One of the biggest contributors to this lengthy resolution is that Americans, armed with first-hand experience of falling prices, are beginning to separate their abodes and their investments. In the days when owners thought house values never fell, they bought the biggest homes they could finance. They now know otherwise. Further weakness in the prices of single-family houses and condos due to the depressing effects of excess inventories will add fuel to the fire.

Contrary to general belief, a single-family house, excluding the effects of increasing size and general inflation, has been a flat investment for more than a century. Such properties provide a place to live, but that value is offset, at least in part, by maintenance, taxes, utilities, real estate commissions and other costs. Furthermore, even with the tax deductibility of mortgage interest, renting a single-family house or apartment is cheaper than owning, absent price appreciation. This trend will accelerate in the years of deflation I foresee, when nominal house prices will probably fall on average.

The separation of abodes from investments should work to the advantage of rentals in future years, as it has since the housing bubble burst in 2006.

I’m not suggesting that Americans will give up on single- family owner-occupied housing. That ambition is too deeply embedded in our culture. But many will be more inclined to rent, including empty-nesters who decide to unload their suburban money pits, especially because their homes are falling in price.

Young couples may decide that because houses are no longer a great investment, there’s no reason to strain their financial, physical and emotional resources to buy big, expensive ones as soon as possible. They’ll stay in rental apartments a bit longer and wait until their children are of the age that a single- family house makes sense.

Retiring postwar baby boomers -- those who aren’t locked into underwater mortgages -- are also likely to rent as they separate their investments from their abodes.

-- Single or Multifamily?: I’ve made the case for about 4 million new renters in the next five years or so. But will they rent apartments or single-family houses?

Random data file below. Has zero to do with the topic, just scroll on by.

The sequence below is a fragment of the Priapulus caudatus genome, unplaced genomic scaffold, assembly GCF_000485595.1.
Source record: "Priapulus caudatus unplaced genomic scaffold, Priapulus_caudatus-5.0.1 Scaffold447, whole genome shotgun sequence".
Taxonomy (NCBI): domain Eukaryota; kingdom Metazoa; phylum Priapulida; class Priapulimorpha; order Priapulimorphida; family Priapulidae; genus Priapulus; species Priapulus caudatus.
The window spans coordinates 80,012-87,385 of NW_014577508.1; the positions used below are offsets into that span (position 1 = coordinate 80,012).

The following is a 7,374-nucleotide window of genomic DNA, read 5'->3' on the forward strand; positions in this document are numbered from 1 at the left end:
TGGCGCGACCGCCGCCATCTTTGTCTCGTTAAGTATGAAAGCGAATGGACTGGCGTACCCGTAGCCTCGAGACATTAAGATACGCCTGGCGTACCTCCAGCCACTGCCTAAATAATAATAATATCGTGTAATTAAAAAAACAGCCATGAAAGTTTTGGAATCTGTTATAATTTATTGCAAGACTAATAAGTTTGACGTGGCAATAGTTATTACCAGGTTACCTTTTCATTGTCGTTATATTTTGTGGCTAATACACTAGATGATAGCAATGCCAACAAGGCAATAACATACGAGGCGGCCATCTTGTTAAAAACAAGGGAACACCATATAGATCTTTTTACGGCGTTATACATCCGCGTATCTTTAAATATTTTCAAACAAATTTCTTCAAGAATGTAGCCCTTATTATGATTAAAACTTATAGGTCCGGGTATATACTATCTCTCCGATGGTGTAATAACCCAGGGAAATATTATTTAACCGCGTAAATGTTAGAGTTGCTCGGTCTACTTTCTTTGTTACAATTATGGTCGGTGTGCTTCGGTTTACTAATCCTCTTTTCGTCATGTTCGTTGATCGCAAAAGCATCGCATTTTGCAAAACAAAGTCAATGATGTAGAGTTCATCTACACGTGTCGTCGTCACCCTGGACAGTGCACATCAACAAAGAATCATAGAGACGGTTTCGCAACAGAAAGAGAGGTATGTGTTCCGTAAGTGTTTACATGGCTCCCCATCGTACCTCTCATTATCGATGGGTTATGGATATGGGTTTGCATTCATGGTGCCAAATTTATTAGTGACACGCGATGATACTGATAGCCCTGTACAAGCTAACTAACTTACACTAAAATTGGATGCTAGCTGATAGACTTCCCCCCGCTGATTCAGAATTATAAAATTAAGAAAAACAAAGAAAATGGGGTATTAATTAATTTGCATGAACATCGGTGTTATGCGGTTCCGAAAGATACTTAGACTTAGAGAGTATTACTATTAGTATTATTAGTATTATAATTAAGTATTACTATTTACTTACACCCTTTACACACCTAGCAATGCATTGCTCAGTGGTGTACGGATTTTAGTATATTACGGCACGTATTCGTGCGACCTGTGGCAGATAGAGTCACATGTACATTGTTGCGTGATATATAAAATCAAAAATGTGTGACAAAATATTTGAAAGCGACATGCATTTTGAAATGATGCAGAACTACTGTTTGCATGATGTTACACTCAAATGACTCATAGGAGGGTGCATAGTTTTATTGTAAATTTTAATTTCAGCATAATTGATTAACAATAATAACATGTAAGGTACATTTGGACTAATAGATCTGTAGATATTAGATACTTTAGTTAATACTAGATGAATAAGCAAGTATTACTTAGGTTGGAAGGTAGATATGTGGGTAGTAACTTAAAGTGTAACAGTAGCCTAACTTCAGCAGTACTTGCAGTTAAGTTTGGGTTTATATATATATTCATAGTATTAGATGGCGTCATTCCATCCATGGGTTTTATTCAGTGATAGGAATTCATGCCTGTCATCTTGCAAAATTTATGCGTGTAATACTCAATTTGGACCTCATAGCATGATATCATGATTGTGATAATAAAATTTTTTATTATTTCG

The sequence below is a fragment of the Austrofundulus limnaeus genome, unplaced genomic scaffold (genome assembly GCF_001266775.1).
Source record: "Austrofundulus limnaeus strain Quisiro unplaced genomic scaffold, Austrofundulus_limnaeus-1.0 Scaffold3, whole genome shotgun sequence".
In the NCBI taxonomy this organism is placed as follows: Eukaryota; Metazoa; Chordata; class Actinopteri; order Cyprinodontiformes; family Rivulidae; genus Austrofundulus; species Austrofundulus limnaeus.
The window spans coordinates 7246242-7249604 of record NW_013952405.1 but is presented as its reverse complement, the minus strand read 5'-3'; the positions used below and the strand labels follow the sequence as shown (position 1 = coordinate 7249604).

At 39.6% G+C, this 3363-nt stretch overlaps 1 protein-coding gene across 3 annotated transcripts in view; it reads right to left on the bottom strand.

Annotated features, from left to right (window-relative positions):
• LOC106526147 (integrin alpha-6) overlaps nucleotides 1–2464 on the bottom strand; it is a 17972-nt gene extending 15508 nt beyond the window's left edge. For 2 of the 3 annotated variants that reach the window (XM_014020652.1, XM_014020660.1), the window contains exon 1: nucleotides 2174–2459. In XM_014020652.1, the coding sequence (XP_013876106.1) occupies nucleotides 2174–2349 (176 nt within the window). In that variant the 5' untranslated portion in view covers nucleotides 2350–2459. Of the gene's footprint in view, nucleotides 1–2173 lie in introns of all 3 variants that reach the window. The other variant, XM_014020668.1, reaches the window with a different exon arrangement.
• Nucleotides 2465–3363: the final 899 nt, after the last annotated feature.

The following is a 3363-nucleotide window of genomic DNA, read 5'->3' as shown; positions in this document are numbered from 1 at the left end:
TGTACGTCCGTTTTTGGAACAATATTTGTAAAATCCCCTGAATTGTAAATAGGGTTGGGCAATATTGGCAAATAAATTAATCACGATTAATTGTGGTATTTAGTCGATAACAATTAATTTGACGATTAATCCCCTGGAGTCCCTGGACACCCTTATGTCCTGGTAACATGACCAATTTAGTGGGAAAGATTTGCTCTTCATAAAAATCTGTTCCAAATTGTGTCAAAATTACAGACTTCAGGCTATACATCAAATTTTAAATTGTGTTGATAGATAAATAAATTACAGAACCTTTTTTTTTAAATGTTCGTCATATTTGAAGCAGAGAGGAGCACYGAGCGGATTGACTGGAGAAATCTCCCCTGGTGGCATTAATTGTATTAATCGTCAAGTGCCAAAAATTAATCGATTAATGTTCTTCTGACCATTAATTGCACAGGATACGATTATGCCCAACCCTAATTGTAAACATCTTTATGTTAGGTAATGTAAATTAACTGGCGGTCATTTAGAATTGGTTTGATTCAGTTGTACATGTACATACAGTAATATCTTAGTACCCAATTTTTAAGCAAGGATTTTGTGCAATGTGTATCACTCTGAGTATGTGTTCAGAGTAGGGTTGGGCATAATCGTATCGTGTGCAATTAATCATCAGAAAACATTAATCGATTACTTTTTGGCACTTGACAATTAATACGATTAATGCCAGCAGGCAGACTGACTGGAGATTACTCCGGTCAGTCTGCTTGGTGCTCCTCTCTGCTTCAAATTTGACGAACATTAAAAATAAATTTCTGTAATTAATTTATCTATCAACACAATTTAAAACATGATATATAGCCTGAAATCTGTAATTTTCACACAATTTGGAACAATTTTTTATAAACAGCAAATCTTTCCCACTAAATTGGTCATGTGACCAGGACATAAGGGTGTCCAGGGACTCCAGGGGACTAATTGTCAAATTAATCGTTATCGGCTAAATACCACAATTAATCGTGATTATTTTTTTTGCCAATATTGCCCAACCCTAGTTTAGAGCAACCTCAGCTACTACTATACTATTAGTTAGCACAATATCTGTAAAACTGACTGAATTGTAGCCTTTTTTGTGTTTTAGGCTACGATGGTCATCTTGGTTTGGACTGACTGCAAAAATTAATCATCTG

Investors are buying foreclosed and other housing units, most of them single-family. Some did so in 2010, when the new homeowner tax credit briefly raised prices. They expected to flip them promptly, but instead became landlords as prices resumed their decline. Nevertheless, the interest of investors, who are often all-cash buyers, persists. The Realtors’ association reported that in December 2011, 31 percent of all existing house sales were for cash, 21 percent went to investors and 31 percent to first-time homebuyers.

For investors, however, managing single-family houses is challenging. An apartment usually has one or two walls exposed to the weather, but a single-family house has four plus a yard to maintain and a roof that can leak.

-- Apartment Building: Even as investors are buying single- family foreclosed houses, rising apartment rents and declining vacancies have spawned a miniboom in multifamily housing starts, albeit from close to a zero base. Furthermore, some of the growth may be in anticipation of demand from new retirees. Multifamily completions have yet to reflect this trend because it takes about 12 to 18 months to finish an apartment building.

Supply will probably continue to be augmented by conversions of unsold condos to rental apartments. Will multifamily housing soon become more overbuilt and end the increase in rentals and decrease in vacancy rates?

Those in the industry say that until recently, multifamily developers have been cautious. Tight financing has been one reason, with lenders providing 50 percent to 60 percent of the financing, compared with 80 percent in the salad days of 2006. Also, developers, accustomed to 8 percent to 10 percent capitalization rates, are reluctant to accept today’s returns of 4 percent to 5 percent. And banks are hesitant to lend to developers with bad records and favor borrowers with fortresslike balance sheets.

In addition. Fannie Mae (FNM) and Freddie Mac (NMCMFUS) have shied away from multifamily housing after getting stuck with bad apartment loans they bought in 2007 and 2008 as private lenders withdrew. The agencies’ share of multifamily loan purchases leaped to 85 percent in 2009, from 29 percent two years earlier. By 2009, they owned or guaranteed 40 percent of the $325 billion multifamily mortgage market.

-- Slow Start: According to Reis Inc., a New York-based commercial real estate research company, less than 40,000 new multifamily units were finished in 2011, the lowest number in 30 years. In 2012, Reis expects 72,000 to 85,000 new units. Even with robust apartment demand, net absorption -- the surplus of demand over new supply -- fell to 153,000 units in 2011 from 225,000 in 2010. In October of last year, the National Multi- Family Housing Council, a trade group, reported that its National Tightness Index was 56, down from 82 in July and a peak of 90 in April. A reading above 50 indicates that markets are tightening.

My industry contact indicates that conditions justify apartment-building in some markets, such as Los Angeles, San Francisco, New York, Boston, Chicago and Washington, where capitalization rates of about 5 percent for Class A buildings prevail. In many other areas -- such as Detroit and Cleveland -- rents don’t justify new construction and capitalization rates of 6 percent to 7 percent for existing apartment buildings are the rule.